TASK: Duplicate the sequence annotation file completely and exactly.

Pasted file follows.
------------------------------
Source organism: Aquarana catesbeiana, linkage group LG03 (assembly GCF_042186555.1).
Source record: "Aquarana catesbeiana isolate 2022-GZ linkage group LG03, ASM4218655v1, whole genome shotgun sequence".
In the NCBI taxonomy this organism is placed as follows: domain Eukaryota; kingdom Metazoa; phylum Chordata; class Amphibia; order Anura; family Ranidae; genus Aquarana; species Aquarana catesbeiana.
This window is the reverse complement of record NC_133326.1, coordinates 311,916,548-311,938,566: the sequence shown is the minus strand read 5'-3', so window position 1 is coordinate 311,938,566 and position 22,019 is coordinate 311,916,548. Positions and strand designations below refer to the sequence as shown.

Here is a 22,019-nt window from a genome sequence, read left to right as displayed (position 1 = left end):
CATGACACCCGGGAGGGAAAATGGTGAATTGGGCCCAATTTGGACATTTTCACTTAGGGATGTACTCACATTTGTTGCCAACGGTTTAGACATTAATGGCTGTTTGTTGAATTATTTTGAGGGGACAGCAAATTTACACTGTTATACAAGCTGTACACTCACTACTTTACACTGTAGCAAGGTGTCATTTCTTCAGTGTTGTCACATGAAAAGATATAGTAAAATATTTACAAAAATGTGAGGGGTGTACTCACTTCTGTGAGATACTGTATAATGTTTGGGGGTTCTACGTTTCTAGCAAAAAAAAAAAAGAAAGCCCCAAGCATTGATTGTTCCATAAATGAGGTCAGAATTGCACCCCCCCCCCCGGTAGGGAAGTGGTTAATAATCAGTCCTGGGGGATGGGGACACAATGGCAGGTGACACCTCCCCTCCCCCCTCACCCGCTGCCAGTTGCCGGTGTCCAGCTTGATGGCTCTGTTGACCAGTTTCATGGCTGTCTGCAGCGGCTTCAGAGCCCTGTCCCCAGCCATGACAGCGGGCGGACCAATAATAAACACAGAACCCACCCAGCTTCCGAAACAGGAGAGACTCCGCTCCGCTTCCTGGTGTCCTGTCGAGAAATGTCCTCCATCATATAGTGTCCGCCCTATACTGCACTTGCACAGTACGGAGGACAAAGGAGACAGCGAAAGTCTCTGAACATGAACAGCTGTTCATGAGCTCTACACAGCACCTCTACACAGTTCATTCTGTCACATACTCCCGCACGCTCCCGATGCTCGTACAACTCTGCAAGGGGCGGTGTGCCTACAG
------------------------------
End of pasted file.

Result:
Source organism: Aquarana catesbeiana, linkage group LG03 (assembly GCF_042186555.1).
Source record: "Aquarana catesbeiana isolate 2022-GZ linkage group LG03, ASM4218655v1, whole genome shotgun sequence".
In the NCBI taxonomy this organism is placed as follows: domain Eukaryota; kingdom Metazoa; phylum Chordata; class Amphibia; order Anura; family Ranidae; genus Aquarana; species Aquarana catesbeiana.
This window is the reverse complement of record NC_133326.1, coordinates 311,916,548-311,938,566: the sequence shown is the minus strand read 5'-3', so window position 1 is coordinate 311,938,566 and position 22,019 is coordinate 311,916,548. Positions and strand designations below refer to the sequence as shown.

Here is a 22,019-nt window from a genome sequence, read left to right as displayed (position 1 = left end):
CATGACACCCGGGAGGGAAAATGGTGAATTGGGCCCAATTTGGACATTTTCACTTAGGGATGTACTCACATTTGTTGCCAACGGTTTAGACATTAATGGCTGTTTGTTGAATTATTTTGAGGGGACAGCAAATTTACACTGTTATACAAGCTGTACACTCACTACTTTACACTGTAGCAAGGTGTCATTTCTTCAGTGTTGTCACATGAAAAGATATAGTAAAATATTTACAAAAATGTGAGGGGTGTACTCACTTCTGTGAGATACTGTATAATGTTTGGGGGTTCTACGTTTCTAGCAAAAAAAAAAAAGAAAGCCCCAAGCATTGATTGTTCCATAAATGAGGTCAGAATTGCACCCCCCCCCCCGGTAGGGAAGTGGTTAATAATCAGTCCTGGGGGATGGGGACACAATGGCAGGTGACACCTCCCCTCCCCCCTCACCCGCTGCCAGTTGCCGGTGTCCAGCTTGATGGCTCTGTTGACCAGTTTCATGGCTGTCTGCAGCGGCTTCAGAGCCCTGTCCCCAGCCATGACAGCGGGCGGACCAATAATAAACACAGAACCCACCCAGCTTCCGAAACAGGAGAGACTCCGCTCCGCTTCCTGGTGTCCTGTCGAGAAATGTCCTCCATCATATAGTGTCCGCCCTATACTGCACTTGCACAGTACGGAGGACAAAGGAGACAGCGAAAGTCTCTGAACATGAACAGCTGTTCATGAGCTCTACACAGCACCTCTACACAGTTCATTCTGTCACATACTCCCGCACGCTCCCGATGCTCGTACAACTCTGCAAGGGGCGGTGTGCCTACAG